In contrast to the forwards, Claude Noel spread the pain fairly evenly between his four primary defenders. Dustin Byfuglien, Tobias Enstrom, Ron Hainsey, and Zach Bogosian clearly separated themselves from their fellow D this season, but there wasn’t much daylight among the four of them in terms of quality of competition. Hainsey and Bogosian did have a bit of a tougher row to hoe in terms of Zone Starts, but once the correction is applied, again, we can see who can do what.

Dustin Byfuglien, for whatever flaws he may have, can drive the bus 5v5. He lead all Jets’ D in terms of Fenwick percentage, with Enstrom, Bogosian and Hainsey following in that order, and all four finished above .500. Considering that those four also faced the toughest comp, that’s not a bad season’s work, and had they not missed about a full season’s worth of games combined, the Jets might have been in a better state at the finish line. Zach Bogosian’s quantum leap in performance from 10/11 is especially promising, and speaks well to both the player’s improvement and the help he received from Charlie Huddy. 

One of the other advantages of these numbers is that you can also see what players are maybe not quite as good as people would like to believe. Mark Stuart was a fan favorite this year, but he was nothing special at all facing soft competition 5v5, and he appears to have reached his ceiling as a bottom pairing defenceman. These numbers also demonstrate why Mark Flood will be better of in a weaker league next year, since he was openly dreadful, and with Randy Jones in the red against the easiest comp of all, well, don’t let the door hit you, sir.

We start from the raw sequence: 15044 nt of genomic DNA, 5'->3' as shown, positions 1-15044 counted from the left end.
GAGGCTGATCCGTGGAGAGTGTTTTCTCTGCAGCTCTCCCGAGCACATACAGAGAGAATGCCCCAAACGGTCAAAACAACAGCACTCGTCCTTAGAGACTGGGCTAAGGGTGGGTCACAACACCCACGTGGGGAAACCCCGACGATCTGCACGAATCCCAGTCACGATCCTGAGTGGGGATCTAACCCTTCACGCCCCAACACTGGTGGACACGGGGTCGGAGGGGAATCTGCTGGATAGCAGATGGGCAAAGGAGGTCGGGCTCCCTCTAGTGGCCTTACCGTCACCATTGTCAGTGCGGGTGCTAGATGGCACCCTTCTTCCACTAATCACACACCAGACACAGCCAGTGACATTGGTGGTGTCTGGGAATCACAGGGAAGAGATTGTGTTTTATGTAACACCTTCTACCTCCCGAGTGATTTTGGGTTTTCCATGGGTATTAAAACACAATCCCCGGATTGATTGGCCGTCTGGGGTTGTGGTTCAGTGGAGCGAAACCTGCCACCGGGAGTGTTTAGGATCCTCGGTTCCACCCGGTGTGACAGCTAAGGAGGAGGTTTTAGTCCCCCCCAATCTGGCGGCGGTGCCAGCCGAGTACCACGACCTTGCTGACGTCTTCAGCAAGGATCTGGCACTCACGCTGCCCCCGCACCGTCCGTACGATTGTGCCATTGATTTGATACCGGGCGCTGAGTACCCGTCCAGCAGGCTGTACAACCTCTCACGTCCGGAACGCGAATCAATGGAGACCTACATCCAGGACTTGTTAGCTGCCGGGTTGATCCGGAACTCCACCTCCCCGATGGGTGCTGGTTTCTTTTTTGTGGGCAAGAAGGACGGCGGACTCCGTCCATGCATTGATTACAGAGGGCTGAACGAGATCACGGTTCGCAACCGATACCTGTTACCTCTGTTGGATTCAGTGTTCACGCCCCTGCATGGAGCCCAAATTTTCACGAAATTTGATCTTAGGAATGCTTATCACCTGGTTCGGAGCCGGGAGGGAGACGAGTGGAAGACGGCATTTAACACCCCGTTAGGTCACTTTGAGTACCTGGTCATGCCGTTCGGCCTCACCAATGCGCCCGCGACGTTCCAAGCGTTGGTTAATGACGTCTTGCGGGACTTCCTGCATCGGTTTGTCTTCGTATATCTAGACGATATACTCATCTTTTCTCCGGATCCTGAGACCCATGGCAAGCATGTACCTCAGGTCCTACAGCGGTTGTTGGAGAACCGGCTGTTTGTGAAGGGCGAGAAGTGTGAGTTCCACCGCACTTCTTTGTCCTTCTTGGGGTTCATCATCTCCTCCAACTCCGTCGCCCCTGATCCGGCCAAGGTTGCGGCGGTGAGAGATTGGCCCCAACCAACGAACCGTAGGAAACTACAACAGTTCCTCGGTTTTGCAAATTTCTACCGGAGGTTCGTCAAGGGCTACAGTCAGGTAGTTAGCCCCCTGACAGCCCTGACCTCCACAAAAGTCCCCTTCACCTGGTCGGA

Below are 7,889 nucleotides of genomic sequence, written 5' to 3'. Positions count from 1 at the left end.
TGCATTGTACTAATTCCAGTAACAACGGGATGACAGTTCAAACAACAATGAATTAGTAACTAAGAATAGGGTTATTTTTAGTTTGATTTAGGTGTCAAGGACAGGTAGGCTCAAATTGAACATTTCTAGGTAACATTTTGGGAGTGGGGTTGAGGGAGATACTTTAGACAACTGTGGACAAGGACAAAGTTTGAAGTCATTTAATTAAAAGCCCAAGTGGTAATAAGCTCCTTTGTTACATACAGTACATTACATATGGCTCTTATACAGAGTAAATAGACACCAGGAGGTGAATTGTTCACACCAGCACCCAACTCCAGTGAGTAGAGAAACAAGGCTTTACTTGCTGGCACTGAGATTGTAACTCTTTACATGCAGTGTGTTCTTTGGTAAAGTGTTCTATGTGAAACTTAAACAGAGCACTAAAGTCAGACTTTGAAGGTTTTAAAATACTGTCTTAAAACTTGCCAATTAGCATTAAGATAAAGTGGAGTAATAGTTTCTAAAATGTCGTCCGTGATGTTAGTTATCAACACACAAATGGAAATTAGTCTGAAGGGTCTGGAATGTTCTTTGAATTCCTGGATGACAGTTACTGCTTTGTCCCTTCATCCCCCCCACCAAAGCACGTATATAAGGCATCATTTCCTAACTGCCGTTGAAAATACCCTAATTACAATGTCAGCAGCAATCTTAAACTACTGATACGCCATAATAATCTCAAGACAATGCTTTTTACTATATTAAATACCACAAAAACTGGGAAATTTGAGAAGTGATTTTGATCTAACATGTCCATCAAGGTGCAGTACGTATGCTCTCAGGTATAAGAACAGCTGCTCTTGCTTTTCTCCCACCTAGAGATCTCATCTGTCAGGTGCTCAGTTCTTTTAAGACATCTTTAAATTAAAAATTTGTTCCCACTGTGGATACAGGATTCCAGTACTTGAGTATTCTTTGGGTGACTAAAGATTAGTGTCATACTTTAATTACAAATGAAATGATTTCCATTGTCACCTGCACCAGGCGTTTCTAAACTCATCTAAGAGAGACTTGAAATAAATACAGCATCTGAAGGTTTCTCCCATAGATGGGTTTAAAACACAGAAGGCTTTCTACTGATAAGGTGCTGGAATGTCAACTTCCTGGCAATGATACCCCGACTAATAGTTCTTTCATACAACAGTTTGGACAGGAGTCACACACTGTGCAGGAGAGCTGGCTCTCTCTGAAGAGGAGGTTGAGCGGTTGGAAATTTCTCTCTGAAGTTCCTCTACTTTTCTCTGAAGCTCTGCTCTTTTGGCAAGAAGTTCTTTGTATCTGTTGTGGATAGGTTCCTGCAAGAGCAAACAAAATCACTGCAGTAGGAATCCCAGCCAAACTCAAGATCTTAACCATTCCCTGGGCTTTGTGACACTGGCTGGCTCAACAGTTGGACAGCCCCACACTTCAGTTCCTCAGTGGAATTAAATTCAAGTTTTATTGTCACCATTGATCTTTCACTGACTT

What’s it all mean?

As I spent all season mentioning, the Jets were a competent team undone by below-average goaltending, especially in the season’s final month. I know that’s not really the media narrative around town, but with increasing evidence mounting that out-shooting=out-chancing, there’s really no other way to look at matters. Ondrej Pavelec has just been rewarded to a level that isn’t in balance with his 11/12 performance, and as Ben Wendorf correctly mentioned in comments yesterday, the only way his new ticket works is if he consistently matches or betters his 10/11 work over the next five seasons.